I was enthralled by Deborah Vankin’s article [“Our Real History,” Oct. 5] about a once-censored mural commissioned by Los Angeles and designed by artist Barbara Carrasco for the city’s bicentennial in 1981. I wondered what was depicted that upset people so much that they withdrew support for a mural that had taken eight months of a person’s blood, sweat, tears and heart? My husband and I went to see it with family members. At first look, the mural took our breath away. I took a friend to see it a week and a half later and we had the incredible fortune of meeting the artist, who just happened to be hanging out for the day. It seemed to us that her enthusiasm for the mural had not faded.
I sincerely hope it will find a permanent home in Los Angeles. Some friends went to Union Station near the end of the exhibit, but the mural was covered in black cloth to make room for some other event. Come on, L.A., do not allow this mural to be wrapped up and put away in a warehouse yet again! Reclaim it!
Cynthia Cervantes McGuire
Few takers for these ‘turkeys’
Regarding “Box Office: Trick After the Treat” [Oct. 30]: ComScore senior media analyst Paul Dergarabedian laments, “None of the films released this month really ignited much excitement.” The fact is, they were all bad movies. You knew from the previews of “Suburbicon” that it was a turkey; one of those pictures with stars who think, “Well, we’re stars, so we can do anything and people will go see our film,” and not, “a studio will let us do it, so we’ll be offered something better the next time, because we’re stars.” As for the holdovers, look at the high drop-off numbers. Again, bad films.
Robert C. Thompson
Marina Del Rey
A second chance for ‘Suburbicon’
Regardless of whether we ultimately agree with Justin Chang’s critique of a movie, his take is usually interesting and illuminating, which makes his review of “Suburbicon” [“Not Exactly a Subtle Approach,” Oct. 27] an anomaly. He entirely misses the point of this brave and provocative film. He takes to task the movie’s lack of attention to the details of the interior life of the picture’s lone black family, the Mayers. A look at that interior life would be a distraction from the point “Suburbicon” is trying to make: To the white-flight denizens of Suburbicon, what matters is not who the Mayers are but that they are. While the unassuming monster Damon plays is a pillar of the community, the community is torturing the Mayers simply for being there.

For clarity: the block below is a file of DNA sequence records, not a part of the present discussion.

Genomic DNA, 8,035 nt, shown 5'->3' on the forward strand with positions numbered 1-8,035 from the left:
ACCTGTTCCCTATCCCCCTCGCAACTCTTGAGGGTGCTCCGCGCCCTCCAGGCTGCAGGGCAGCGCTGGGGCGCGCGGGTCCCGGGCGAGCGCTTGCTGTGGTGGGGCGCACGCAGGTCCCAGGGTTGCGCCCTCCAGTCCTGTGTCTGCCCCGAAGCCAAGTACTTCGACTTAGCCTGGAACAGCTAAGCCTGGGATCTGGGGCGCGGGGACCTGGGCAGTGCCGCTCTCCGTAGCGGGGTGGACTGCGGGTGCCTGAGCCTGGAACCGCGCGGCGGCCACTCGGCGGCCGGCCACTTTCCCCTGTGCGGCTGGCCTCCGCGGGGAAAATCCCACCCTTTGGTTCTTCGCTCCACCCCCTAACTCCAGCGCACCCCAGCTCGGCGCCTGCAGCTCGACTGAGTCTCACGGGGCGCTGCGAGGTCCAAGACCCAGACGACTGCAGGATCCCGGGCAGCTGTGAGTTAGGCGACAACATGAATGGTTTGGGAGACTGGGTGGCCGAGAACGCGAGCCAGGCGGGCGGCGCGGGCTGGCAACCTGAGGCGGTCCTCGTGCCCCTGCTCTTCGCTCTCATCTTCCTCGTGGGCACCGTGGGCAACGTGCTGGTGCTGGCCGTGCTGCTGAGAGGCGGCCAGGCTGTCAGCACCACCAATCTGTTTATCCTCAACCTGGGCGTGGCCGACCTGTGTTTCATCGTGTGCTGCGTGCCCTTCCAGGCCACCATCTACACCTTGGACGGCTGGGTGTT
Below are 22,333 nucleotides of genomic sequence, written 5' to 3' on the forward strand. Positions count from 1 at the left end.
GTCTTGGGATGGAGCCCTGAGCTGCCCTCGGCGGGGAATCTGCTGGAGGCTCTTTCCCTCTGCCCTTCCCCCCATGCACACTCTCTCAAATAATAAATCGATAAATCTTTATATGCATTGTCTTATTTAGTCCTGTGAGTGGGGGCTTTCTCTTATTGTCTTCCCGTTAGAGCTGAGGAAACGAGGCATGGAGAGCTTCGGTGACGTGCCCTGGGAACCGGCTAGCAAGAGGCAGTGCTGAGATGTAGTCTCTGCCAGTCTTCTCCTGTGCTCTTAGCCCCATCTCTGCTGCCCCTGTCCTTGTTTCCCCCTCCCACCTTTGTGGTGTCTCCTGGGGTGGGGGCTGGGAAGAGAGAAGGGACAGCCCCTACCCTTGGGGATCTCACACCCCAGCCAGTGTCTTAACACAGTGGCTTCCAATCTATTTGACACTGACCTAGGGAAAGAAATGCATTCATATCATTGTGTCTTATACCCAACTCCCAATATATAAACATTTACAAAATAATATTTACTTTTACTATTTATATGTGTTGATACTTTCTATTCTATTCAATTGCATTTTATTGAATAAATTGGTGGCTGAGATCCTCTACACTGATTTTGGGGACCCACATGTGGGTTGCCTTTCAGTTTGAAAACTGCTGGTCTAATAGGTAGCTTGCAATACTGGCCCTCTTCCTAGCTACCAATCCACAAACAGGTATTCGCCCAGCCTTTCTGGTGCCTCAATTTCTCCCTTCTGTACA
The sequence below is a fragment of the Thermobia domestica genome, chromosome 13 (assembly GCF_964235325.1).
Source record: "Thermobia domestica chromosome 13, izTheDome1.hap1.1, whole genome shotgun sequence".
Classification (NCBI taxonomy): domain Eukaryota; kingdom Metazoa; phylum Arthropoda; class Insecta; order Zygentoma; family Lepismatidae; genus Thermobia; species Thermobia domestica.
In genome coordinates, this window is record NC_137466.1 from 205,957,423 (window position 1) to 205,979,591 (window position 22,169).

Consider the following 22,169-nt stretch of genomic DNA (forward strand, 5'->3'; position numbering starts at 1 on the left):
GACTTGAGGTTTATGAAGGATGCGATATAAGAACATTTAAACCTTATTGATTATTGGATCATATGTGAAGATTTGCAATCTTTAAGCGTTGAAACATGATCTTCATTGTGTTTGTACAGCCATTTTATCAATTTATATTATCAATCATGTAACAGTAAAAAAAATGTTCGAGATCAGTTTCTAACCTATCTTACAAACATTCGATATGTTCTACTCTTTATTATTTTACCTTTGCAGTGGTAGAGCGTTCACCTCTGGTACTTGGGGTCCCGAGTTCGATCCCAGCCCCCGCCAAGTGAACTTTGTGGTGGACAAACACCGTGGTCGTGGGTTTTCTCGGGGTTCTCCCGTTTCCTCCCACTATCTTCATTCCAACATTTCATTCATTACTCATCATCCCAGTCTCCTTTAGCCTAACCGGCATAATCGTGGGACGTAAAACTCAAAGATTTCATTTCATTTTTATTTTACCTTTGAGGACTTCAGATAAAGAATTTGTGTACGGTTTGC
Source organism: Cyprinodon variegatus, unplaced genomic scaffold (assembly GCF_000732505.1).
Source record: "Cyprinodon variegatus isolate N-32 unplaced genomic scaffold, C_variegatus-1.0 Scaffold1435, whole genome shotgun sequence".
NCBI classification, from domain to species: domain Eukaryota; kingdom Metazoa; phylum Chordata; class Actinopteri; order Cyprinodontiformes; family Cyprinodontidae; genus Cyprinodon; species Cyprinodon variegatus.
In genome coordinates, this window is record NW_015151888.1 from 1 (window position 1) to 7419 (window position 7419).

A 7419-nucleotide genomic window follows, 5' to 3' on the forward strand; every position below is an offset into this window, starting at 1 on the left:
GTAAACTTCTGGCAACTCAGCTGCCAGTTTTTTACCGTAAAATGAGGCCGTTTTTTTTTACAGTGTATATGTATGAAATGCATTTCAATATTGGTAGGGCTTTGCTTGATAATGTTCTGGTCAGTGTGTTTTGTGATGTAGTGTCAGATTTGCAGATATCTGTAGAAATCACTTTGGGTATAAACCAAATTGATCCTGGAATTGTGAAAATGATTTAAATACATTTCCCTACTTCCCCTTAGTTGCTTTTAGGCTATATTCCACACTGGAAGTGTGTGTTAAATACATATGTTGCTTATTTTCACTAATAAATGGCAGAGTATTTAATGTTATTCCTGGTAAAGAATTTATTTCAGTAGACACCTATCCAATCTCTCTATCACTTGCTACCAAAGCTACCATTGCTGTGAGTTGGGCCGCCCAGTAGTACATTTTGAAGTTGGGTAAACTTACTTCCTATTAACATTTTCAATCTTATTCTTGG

Chang should find the time to take another look at “Suburbicon” and critique the film it’s trying to be, not the film he wishes it were.
Gary Karasik and Karen Cunningham
Fond memories of Fats Domino
Regarding “Fats Put the Joy in Rock ’n’ Roll” Oct. 26: I loved Fats Domino’s records when I was in college during the late 1950s. I bought his 45s, and even the B-sides were good. I still play some of his songs at my age of 79.
Filling void with late-night TV
Regarding “Late-Night TV Voices Seek More Than Laughs” [Oct. 22]: The hosts of late-night show have indeed stepped up to the plate in these trying times. Their insightful commentary serves to supplement traditional news reports on national politics that more and more strain credulity. Their humor helps us forget for the moment that the unreal farce of reality-show governance may wind up an unimaginable national tragedy.
Times TV critic Lorraine Ali couldn’t be more right: “Who better to explain the absurdity of modern politics than an absurdist like Colbert?”
Nancy A. Stone
I was offended by Ali’s dismissal of Bill Maher as not being “substantial” and her reference to his “ideological flip-floppery” in search of ratings.
Maher has always been clear about his political beliefs. His willingness to engage members of the opposition in intelligent and meaningful conversation is one of the main reasons that I and many others watch his show religiously (pun intended).
The Getty has always been open
Regarding “Climbing Down From the Hilltop” [Oct. 22]: I’m glad to see the Getty Center getting kudos from Times architecture critic Christopher Hawthorne for its support of Pacific Standard Time: LA/LA. As a Getty volunteer docent, speaking strictly for myself, I take exception to the phrase “climbing down from the hilltop.”
The Getty has for years reached out to the greater community through its school program.
The Getty provides more guided tours for students than any other art museum in America. Children arrive every school day, take the tram up the hill — a highlight for most kids — and most are taken on a tour of the galleries. . For many of these students, this field trip is their first exposure to an art museum — and their first panoramic view of Los Angeles, mountains to ocean.
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